We want to live in a world where women and girls are not at risk of sexual violence. Tell us about the world you want to live in with #TheWorldIWantToLiveIn on social media.
“I couldn’t believe they were doing it, that it was actually happening,” says Janine, seated in the center of a circle of handmaids at the Red Center during season one of Hulu’s The Handmaid’s Tale as she recounts being gang-raped as a teenager.
“And whose fault was it girls?” Aunt Lydia prompts the group
“Her fault, her fault, her fault, her fault, her fault, her fault” the handmaids chant in unison.
Sexual violence is a global epidemic, as is the shame society places on survivors. It is recognized as a violation of the human rights of women and girls and it is estimated that one in three women worldwide will experience gender-based violence in their lifetime.
Gilead is founded upon denying women agency over their own bodies and disposing of the tools and resources that enable women to take steps to advocate for their own safety and security. Just as Janine is blamed for her own attack, in many countries sexual violence survivors must contend with tremendous barriers to justice, from social attitudes to the law itself.
In some countries, such as Ethiopia, a survivor’s sexual history may be used against her as proof that she was not raped and, indeed, even sought out the attack. In Bolivia, which has the highest sexual violence rates in Latin America, the law of estupro imposes lesser penalties for the rape of an adolescent girl than of a young girl or adult woman. One in three girls in Bolivia will experience sexual violence before she turns 18, and 70 percent of Bolivian women are survivors of sexual or physical violence. In Kazakhstan and other parts of Eurasia a perpetrator may be exempt from criminal liability if he shows repentance, such as providing his victim with monetary “compensation,” for his crime.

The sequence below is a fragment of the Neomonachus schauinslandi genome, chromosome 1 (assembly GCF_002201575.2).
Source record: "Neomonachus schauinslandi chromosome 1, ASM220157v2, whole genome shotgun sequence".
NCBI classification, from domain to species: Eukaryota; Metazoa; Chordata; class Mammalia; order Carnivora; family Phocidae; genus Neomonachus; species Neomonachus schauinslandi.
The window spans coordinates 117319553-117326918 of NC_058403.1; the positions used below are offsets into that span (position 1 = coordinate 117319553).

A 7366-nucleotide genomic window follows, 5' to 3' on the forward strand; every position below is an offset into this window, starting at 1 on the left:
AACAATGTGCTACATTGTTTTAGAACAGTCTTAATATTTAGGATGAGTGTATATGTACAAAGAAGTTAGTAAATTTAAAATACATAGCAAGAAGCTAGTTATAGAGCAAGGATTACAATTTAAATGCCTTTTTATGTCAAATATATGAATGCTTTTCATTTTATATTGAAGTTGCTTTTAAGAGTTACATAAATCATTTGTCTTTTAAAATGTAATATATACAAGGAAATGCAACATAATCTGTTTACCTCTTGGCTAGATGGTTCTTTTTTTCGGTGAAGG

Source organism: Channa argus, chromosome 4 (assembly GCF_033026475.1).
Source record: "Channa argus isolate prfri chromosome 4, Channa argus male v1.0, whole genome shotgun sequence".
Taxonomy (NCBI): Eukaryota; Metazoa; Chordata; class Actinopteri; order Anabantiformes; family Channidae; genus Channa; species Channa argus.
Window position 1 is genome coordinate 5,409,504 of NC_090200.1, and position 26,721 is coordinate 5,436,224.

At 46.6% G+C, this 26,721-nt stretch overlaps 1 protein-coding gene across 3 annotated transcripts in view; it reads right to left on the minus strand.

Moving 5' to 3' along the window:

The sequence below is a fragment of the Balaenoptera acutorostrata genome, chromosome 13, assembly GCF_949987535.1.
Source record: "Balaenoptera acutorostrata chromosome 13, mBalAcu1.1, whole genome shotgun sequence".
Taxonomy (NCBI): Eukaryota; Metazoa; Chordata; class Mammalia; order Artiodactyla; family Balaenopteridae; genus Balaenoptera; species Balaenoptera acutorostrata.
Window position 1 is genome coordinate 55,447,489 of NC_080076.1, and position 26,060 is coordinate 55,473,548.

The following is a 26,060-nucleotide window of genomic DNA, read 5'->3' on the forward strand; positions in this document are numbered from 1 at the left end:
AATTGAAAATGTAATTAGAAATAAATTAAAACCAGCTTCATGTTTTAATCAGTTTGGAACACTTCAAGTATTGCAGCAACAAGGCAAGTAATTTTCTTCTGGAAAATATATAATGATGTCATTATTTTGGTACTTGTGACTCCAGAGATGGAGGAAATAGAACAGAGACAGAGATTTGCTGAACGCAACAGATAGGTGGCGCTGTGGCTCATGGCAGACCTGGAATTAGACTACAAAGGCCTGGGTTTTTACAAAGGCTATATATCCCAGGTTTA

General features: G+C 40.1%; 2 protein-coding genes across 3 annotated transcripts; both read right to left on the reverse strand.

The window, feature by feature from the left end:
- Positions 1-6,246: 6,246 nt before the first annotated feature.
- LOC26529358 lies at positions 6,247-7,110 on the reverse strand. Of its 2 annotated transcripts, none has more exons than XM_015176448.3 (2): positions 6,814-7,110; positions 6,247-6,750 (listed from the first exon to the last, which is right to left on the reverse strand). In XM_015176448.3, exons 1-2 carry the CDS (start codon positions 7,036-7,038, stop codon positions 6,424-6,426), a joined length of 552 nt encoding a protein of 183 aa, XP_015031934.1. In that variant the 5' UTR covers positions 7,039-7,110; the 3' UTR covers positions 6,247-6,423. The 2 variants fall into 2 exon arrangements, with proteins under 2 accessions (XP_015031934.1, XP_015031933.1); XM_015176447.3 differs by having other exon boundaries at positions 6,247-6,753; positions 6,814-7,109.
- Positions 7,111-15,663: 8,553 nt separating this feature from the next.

These and myriad other laws around the world reinforce the dangerous notion of women—and their bodies—as objects belonging to and for the use of men. The Handmaid’s Tale viewers recently saw Janine severely beaten by Aunt Lydia at the Putnam’s home in full view of the commanders and their wives. Janine’s body and person are treated by the state and those in power as a tool to serve their own wants, desires and ends.
Sexual violence is a pillar of Equality Now’s work around the globe. Working together with our partners in the region, Equality Now has played a central role in efforts to reform the Bolivian legal system’s response to sexual violence. We have done this by bringing survivor stories before the Inter-American Commission on Human Rights (IACHR), advocating for protections for young and adolescent girls against forced pregnancy and forced motherhood and calling for the abolishment of estupro. In January 2018, Equality Now released a landmark report “Roadblocks to Justice: How The Law Is Failing Survivors of Sexual Violence In Eurasia” analyzing the gaps in the laws of 15 former Soviet countries around the issue of sexual violence. But there remains much work left to do, work that is not possible without comprehensive, effective laws in place to protect women and girls from sexual violence.
Equality Now is proud to partner with Hulu’s The Handmaid’s Tale as we work toward a world we all want to live in – a world where no girl or woman is at risk of sexual violence. Don’t you? Let Us Know with #TheWorldIWantToLiveIn and #WakeUp on social media.
Take action and Join Equality Now to help end sexual violence against women and girls.
Watch The Handmaid’s Tale Season Three now on Hulu in the United States and on Channel 4 in the U.K.